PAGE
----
Revised GDP numbers for the fourth quarter of 2010 were released by the Bureau of Economic Analysis today, showing the economy grew at an annual rate of 2.8 percent, slightly lower than the previous estimate of 3.2 percent. That’s not great news, but buried in the data are continued signs that demand is strengthening.
For one, personal consumption fueled the vast majority of last quarter’s growth. Consumption contributed 2.88 percent to GDP growth, its highest rate since early 2006, and more than twice as much as it did in the third quarter. This consumption-fueled expansion is encouraging, and follows up on the strengthening sales and higher profits businesses started to see last year.
Strengthening domestic consumption was accompanied by increased imports from abroad, which were strongly positive after a year of relatively weak demand for foreign-made products. Of course, some economists may (based on false premises) bemoan the upswing in imports, but it indicates Americans are much more in a mood to spend than they have been.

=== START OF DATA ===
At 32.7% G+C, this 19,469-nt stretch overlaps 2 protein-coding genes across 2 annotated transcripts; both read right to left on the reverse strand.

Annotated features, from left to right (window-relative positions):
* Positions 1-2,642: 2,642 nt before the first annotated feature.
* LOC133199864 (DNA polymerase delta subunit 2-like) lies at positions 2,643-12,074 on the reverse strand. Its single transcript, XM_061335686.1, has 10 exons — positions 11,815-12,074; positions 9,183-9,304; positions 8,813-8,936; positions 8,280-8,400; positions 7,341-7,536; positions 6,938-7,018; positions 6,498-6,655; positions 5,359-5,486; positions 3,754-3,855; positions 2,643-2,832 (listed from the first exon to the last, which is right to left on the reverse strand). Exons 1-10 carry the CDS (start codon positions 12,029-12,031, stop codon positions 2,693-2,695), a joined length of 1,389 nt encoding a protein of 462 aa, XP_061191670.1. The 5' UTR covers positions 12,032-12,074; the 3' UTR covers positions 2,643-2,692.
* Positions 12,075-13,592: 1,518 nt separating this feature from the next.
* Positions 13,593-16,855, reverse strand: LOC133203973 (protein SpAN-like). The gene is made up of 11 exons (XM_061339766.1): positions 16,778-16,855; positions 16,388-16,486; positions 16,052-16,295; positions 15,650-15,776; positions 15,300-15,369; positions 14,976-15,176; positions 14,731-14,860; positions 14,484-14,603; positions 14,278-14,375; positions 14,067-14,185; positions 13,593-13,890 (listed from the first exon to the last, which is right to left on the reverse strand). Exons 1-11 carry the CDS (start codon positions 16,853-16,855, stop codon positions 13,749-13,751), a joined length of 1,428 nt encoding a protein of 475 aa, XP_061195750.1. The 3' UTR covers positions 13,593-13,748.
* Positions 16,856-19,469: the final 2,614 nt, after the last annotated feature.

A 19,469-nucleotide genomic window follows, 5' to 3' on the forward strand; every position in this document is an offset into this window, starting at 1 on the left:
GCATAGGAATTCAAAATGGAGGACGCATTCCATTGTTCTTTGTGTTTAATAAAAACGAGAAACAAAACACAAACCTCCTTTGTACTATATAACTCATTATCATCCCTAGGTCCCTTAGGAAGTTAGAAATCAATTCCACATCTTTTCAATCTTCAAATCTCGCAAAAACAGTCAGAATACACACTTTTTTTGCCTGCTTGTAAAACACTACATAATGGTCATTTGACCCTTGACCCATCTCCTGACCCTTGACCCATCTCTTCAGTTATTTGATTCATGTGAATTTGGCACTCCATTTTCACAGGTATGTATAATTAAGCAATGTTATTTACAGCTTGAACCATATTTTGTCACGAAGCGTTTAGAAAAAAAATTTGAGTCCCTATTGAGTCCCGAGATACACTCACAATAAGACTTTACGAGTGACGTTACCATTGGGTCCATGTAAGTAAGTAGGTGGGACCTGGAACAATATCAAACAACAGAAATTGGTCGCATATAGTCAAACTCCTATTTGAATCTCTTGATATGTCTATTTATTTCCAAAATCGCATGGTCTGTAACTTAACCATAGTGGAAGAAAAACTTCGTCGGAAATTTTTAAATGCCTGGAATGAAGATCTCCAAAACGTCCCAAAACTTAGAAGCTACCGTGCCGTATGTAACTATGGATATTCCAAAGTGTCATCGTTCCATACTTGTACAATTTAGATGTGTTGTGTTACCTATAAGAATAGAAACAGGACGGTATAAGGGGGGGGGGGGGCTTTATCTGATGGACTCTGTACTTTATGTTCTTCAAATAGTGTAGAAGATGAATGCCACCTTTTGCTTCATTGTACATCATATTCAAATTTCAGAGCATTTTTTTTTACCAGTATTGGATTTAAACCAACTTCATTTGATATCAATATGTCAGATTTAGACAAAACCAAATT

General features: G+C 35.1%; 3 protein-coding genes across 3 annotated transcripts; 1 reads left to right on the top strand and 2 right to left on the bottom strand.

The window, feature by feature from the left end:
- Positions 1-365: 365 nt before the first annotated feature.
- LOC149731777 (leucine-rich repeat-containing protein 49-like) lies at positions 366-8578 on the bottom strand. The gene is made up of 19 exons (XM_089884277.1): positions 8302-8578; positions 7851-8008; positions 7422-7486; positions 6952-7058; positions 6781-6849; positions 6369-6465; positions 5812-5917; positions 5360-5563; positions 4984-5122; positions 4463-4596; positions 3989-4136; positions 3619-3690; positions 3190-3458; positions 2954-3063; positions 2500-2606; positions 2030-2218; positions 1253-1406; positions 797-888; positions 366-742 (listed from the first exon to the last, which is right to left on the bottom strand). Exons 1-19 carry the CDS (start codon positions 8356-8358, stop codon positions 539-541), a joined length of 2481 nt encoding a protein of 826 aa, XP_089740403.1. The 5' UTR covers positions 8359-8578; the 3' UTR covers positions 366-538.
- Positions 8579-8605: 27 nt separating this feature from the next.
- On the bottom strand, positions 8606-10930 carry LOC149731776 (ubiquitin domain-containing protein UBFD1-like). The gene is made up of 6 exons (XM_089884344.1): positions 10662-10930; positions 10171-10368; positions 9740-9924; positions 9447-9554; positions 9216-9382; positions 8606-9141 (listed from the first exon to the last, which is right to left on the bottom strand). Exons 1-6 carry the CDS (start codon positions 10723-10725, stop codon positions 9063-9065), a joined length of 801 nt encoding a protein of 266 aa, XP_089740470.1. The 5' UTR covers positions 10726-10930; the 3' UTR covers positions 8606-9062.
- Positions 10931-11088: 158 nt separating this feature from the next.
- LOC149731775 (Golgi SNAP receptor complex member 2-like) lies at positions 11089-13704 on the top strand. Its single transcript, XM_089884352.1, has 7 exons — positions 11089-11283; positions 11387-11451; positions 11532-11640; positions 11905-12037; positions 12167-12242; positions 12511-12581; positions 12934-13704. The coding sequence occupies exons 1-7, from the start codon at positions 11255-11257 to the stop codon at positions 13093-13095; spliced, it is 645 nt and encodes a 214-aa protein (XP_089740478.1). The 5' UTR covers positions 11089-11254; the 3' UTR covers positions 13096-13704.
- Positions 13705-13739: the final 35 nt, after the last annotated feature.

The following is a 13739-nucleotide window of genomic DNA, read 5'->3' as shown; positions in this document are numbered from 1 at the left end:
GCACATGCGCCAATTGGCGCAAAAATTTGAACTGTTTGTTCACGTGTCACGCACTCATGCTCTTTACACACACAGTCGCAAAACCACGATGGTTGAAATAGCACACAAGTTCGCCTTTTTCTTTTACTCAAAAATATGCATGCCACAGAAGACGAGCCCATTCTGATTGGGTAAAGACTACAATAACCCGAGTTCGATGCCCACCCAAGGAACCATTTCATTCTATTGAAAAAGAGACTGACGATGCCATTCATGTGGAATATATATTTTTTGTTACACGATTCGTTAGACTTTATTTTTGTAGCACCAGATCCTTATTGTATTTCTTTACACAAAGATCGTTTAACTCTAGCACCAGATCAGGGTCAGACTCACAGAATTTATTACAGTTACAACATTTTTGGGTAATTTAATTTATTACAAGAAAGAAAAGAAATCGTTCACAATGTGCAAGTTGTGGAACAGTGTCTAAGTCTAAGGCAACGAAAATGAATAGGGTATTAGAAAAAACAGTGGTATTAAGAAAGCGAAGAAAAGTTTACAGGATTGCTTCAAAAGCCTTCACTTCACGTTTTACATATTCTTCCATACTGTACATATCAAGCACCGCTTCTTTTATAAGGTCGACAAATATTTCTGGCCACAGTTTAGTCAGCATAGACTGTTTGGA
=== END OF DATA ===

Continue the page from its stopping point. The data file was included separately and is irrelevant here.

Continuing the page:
The numbers aren’t all rosy, though. While demand indicators appear to be strengthening, investment is weak. Private investment actually decreased by a little under 6 percent (not annualized) last quarter after over a year of steady increases. Investment, unlike many other parts of the economy, has yet to return to anywhere near its pre-recession high, and this new decrease rolls back some of the hard-won gains that have occurred since it reached bottom in mid-2009.
Overall, Q4 2010 marks the steady increase in consumers’ propensity to spend and continued gradual recovery for American businesses. Let’s hope it continues.